Common Blue , Small Heath and Large White were also recorded , then , a flash of orange , carried on the wind , as it lifted from the long grass . A short chase ensued , and my first Dark Green Fritillary of the year was in the book . A species of downland , it gets it's name from the distinctive green wash on the underwing . This means that a visit to Lullingstone Country Park will be on the cards in the near future .
Birds were being recorded as well , and two hirondine species were amongst them , Swift and Swallow , but apart from those and Bullfinch and Yellowhammer , nothing madly exciting .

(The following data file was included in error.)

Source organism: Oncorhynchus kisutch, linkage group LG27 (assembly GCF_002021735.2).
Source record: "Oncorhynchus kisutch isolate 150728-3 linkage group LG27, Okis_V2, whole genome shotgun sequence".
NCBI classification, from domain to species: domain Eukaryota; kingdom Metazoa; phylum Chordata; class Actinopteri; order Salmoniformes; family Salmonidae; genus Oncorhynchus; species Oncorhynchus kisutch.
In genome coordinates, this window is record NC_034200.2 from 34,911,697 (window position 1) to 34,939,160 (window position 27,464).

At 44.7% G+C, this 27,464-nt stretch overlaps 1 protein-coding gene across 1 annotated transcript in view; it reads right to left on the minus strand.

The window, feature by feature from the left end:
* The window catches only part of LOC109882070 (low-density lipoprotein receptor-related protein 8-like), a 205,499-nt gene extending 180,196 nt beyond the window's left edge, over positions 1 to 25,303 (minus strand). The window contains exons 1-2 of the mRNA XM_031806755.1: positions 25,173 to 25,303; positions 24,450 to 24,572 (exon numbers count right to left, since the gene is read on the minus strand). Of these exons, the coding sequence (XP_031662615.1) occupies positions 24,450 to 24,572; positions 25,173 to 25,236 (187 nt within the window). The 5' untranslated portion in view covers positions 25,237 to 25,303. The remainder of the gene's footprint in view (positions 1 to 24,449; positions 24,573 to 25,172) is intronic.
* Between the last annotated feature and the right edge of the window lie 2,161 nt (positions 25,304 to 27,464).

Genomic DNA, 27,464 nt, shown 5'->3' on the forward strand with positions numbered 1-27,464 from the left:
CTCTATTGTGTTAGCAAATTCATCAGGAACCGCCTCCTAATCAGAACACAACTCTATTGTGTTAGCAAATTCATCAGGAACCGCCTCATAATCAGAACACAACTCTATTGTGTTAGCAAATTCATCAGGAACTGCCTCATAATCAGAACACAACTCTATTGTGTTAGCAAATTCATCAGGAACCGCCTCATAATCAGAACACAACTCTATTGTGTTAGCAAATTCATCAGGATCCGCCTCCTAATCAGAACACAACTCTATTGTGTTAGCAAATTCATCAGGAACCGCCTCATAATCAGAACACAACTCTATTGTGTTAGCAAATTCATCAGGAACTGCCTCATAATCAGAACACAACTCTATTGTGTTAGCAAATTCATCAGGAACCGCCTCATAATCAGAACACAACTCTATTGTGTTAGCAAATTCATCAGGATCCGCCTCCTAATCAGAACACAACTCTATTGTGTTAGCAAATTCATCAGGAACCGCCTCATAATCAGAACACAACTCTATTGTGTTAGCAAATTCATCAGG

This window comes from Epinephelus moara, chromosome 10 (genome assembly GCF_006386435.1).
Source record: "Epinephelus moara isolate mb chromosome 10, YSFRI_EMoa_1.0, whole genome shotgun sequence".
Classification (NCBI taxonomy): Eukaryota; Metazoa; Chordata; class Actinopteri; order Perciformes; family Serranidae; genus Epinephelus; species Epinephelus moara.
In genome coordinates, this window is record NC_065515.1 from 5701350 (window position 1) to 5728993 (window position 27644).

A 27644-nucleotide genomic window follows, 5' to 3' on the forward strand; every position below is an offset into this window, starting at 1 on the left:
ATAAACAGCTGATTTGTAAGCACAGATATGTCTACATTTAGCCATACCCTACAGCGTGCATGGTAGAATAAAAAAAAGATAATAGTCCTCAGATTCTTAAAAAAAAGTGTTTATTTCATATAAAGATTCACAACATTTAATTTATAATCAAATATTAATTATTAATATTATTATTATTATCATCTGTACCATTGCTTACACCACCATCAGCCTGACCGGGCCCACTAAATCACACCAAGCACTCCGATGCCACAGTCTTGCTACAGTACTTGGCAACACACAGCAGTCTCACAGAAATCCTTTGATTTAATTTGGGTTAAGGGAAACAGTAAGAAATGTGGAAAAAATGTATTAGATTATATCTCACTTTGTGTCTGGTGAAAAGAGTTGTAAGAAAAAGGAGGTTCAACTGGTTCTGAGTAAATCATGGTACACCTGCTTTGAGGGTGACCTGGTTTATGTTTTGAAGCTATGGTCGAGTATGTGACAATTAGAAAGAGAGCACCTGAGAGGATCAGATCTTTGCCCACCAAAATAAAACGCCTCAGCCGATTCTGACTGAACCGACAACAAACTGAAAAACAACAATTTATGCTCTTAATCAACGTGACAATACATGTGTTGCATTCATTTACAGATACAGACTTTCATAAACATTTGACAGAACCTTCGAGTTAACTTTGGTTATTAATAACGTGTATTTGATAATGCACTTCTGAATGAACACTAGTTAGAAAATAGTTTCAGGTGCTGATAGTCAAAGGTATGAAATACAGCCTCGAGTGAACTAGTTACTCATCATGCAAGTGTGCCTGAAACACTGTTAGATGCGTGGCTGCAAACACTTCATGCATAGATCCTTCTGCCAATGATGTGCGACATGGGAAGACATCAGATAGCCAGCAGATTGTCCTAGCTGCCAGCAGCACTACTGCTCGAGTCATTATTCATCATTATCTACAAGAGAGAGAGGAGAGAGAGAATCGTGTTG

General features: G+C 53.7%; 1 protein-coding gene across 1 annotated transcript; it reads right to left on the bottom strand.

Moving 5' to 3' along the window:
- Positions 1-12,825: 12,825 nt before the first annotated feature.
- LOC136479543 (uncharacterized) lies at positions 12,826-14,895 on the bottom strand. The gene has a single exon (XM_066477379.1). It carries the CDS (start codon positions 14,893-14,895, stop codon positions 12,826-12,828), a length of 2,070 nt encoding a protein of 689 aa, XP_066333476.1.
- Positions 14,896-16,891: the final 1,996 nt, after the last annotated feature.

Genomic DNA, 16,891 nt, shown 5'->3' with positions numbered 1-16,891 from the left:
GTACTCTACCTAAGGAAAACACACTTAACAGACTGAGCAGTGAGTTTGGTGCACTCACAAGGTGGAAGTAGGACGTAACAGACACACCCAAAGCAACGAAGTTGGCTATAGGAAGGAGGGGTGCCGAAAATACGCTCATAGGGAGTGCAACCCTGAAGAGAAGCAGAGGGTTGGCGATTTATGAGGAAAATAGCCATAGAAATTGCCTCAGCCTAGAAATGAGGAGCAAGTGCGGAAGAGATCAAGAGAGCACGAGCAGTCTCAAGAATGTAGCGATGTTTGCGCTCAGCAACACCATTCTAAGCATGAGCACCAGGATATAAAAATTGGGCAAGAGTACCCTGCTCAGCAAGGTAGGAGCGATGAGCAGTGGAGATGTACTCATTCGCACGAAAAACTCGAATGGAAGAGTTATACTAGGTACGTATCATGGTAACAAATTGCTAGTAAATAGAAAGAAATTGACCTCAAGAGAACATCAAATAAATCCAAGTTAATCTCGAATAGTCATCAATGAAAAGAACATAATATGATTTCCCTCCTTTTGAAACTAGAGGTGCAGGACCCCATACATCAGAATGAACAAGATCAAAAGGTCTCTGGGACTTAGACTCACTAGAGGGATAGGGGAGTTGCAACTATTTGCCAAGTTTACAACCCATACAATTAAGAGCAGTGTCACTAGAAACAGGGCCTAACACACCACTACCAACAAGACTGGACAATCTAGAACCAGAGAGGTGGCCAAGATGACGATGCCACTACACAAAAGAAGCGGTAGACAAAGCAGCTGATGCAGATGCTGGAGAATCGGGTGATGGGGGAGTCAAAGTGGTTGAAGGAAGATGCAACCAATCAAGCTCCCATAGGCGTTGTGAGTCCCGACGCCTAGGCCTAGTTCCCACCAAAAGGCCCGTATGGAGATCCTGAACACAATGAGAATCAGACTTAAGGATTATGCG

But , that couldn't be said as I crossed the stile from the Cricket Field into one of the small meadows . The area adjoining the Sandwalk Woodland proved to be a sun trap and also sheltered from the worst of the wind . The grass at the woodland end was very long , and as I moved in that direction , a doe Roe Deer and a fawn strolled out from the bushes and started grazing . I still had the macro lens on for the butterflies , so dropped on one knee , and as quickly as I could , changed to the large lens . When I looked up again the pair were still there . I fixed the camera and lens onto the tripod and gingerly stood up . I managed 4 shots before the doe spotted me , and with a call , the two of them legged it back into cover . I'm pretty sure that this is the animal that I photographed last month , that was seen to be carrying young . I felt well chuffed that I had managed to get those shots and carried on . A Red Admiral was my next target but once again I had the wrong lens on . It was on the Dock leaves , top left of the shot , but then flew down and right . I was too near , but then noticed those white spots in the background . I once again quickly changed lens , and managed a single shot of another fawn , lying quietly in the long grass , just a couple of metres away . With that , the doe appeared again , and gave a call , and the fawn leapt up from it's hiding place , raced to it's mum , and they both disappeared into the cover of the woodland , a truly magical moment . Still shaking with what had just happened , I spotted a small bird land on one of the outer branches of the woodland trees , and with binoculars , made out a juvenile Nuthatch . Once again , the wrong lens was on the camera , so I just moved towards the bird , thinking it would fly . It didn't , so I stopped and changed lens again and set up the tripod . It looked like this youngster had been 'parked up' , whilst the parents searched for food . It was quite unperturbed by my presence , and had a long preening session . I even managed to move for a better shot , and it was funny watching the youngster asking for food from any bird flying by . I had hoped the parents would return and feed it where it was , but a call from deeper in the woodland , and the youngster was off .